Hundreds of basking sharks spotted swarming off the northeastern US coast have surprised experts after an aerial survey revealed their massive existence.
Though individual sightings are fairly common, seeing large groups is not, as groups of basking sharks ranging from as few as 30 to nearly 1,400 individual animals have been observed aggregating in waters from Nova Scotia to Long Island.
A research study published in the Journal of Fish Biology analyzed aerial survey data obtained between 1980 and 2013, on groups of at least 30 sharks. "These aggregations occurred in summer and autumn months and included aggregation sizes of up to 1,398 individuals, the largest aggregation ever reported for this species," the researchers revealed in their paper.
The researchers found the aggregations occurred in summer and fall when sea surface temperatures varied between 55 and 75 degrees F (13 to 24 degrees C). The group had many young sharks, suggesting that the group was feeding on zooplankton and not aggregating for mating, said Leah Crowe, a field biologist at NOAA's Northeast Fisheries Science Service, and the study's lead author.
The animals may be aggregating to draft off each other for more efficient feeding given the immense drag from having their mouths open, suggested the study. The fierce-looking basking sharks can grow up to 32 feet long, though they are not a threat to humans. The reason why they congregate has not been clearly determined, although it is attributed to feeding, socializing, and or courtship in other shark species.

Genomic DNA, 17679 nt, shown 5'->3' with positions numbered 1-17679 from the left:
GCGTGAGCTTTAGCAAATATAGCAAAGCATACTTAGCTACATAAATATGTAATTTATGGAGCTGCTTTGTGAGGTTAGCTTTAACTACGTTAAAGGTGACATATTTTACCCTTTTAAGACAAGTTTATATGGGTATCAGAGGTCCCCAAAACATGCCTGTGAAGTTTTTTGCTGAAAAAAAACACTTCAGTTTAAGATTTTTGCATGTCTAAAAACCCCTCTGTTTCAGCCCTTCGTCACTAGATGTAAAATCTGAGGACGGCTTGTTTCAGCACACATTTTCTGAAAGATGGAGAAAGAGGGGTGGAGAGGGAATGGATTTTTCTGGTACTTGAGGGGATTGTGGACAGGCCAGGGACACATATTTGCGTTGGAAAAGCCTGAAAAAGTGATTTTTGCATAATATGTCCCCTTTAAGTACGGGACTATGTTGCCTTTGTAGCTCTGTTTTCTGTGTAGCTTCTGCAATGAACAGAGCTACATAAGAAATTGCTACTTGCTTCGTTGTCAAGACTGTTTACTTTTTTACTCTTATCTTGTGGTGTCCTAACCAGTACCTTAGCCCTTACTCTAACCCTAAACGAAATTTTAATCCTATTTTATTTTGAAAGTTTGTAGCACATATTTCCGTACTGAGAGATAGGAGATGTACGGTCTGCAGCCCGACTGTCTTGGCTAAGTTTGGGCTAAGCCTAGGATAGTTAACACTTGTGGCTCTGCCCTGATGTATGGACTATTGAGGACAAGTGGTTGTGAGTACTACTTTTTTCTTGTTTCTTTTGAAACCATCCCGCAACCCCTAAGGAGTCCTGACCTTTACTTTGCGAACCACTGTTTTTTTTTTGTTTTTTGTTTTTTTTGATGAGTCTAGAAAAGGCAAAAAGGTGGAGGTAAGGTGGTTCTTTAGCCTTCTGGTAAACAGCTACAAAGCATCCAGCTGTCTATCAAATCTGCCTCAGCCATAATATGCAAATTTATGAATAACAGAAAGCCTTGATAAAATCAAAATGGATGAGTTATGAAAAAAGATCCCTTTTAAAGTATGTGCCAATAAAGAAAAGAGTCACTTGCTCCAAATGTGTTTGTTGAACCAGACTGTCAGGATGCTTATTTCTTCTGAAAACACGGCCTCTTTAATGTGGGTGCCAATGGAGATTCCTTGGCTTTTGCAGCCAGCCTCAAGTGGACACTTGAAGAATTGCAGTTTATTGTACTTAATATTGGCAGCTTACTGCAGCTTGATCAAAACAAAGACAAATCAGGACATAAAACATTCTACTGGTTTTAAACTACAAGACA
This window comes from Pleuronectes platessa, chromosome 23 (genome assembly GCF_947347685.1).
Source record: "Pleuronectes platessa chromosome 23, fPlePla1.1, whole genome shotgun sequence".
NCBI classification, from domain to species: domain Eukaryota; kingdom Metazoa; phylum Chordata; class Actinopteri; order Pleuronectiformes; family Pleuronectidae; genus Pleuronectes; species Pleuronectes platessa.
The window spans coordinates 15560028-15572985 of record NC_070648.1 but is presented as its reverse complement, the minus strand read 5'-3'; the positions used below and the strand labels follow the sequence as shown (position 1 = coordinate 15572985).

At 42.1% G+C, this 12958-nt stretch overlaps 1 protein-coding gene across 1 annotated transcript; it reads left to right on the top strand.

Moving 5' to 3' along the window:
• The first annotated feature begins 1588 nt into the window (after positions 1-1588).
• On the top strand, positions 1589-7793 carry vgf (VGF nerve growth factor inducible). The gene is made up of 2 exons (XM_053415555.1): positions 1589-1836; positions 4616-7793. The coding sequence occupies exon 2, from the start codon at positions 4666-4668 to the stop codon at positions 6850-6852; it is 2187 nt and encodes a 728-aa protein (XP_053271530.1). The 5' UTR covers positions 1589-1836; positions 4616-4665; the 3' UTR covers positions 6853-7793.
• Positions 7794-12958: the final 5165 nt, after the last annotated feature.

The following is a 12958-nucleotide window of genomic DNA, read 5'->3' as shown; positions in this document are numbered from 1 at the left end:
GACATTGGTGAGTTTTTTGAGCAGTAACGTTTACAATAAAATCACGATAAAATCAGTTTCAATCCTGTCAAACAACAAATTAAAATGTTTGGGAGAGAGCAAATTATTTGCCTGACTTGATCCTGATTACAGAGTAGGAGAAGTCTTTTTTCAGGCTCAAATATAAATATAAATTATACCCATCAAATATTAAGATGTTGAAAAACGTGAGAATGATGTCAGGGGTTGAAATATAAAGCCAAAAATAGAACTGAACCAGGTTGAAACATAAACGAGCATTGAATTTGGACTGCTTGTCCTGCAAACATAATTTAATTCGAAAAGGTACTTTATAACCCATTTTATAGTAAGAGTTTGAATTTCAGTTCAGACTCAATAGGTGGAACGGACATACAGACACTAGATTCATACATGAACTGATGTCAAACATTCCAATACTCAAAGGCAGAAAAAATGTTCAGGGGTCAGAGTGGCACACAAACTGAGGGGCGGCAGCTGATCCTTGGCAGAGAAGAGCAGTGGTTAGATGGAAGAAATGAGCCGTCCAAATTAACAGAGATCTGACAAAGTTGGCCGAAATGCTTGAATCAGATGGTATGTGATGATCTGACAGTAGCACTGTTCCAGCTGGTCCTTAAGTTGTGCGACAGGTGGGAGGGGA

"Photogrammetry, the use of photographs to measure objects, has provided estimated lengths of animals at the surface and allowed us to classify animals in the aggregation as likely juveniles or mature adults," said Crowe, who works at the NEFSC's Woods Hole Laboratory in Woods Hole, Mass.
Given the apparent presence of juveniles and an abundance of zooplankton on the continental shelf at the time of the event, the study authors say it is likely foraging a role in the formation of such huge aggregation.
Basking Sharks are second largest fish in size, growing as long as 32 feet and weighing more than five tons. They are highly migratory, slow-moving animals often sighted close to the surface with their large mouths open to filter zooplankton from seawater. They and the larger whale shark, along with the megamouth shark, are the three shark species that eat plankton.
Studies show that basking sharks prefer waters between 55 and 68 degrees F and their reproductive cycle is not well understood. "Although the reason for these aggregations remains elusive, our ability to access a variety of survey data through the North Atlantic Right Whale Consortium Database and to compare information has provided new insight into the potential biological function of these rare events," Crowe said.